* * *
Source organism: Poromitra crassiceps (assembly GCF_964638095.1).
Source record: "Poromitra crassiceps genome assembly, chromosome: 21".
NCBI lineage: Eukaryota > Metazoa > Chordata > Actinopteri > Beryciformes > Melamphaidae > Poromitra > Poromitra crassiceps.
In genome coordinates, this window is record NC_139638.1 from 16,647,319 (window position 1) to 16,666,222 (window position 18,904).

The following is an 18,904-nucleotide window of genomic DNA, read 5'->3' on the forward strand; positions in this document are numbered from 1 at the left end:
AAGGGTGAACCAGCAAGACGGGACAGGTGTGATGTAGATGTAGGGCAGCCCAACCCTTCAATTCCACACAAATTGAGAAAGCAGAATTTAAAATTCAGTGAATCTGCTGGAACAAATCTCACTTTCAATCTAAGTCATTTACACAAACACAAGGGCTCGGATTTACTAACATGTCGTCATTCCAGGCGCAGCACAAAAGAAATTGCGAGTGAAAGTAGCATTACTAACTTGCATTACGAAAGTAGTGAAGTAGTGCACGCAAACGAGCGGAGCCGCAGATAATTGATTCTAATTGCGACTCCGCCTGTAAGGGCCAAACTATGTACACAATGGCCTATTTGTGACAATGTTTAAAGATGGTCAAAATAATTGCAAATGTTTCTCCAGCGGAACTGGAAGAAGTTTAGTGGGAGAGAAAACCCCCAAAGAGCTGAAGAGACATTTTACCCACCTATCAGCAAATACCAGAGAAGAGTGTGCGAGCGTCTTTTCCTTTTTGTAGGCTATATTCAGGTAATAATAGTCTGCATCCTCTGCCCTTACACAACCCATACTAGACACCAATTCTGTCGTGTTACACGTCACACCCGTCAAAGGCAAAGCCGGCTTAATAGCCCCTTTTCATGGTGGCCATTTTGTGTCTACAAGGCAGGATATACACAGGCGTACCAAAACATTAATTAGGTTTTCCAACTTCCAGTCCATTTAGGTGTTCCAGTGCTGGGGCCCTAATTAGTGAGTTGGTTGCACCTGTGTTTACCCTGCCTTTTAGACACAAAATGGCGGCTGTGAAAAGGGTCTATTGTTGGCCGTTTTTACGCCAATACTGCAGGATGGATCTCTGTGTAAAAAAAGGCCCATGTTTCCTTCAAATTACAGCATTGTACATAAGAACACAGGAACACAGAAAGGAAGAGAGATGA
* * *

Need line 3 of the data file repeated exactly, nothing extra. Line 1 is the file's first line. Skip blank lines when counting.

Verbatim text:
NCBI lineage: Eukaryota > Metazoa > Chordata > Actinopteri > Beryciformes > Melamphaidae > Poromitra > Poromitra crassiceps.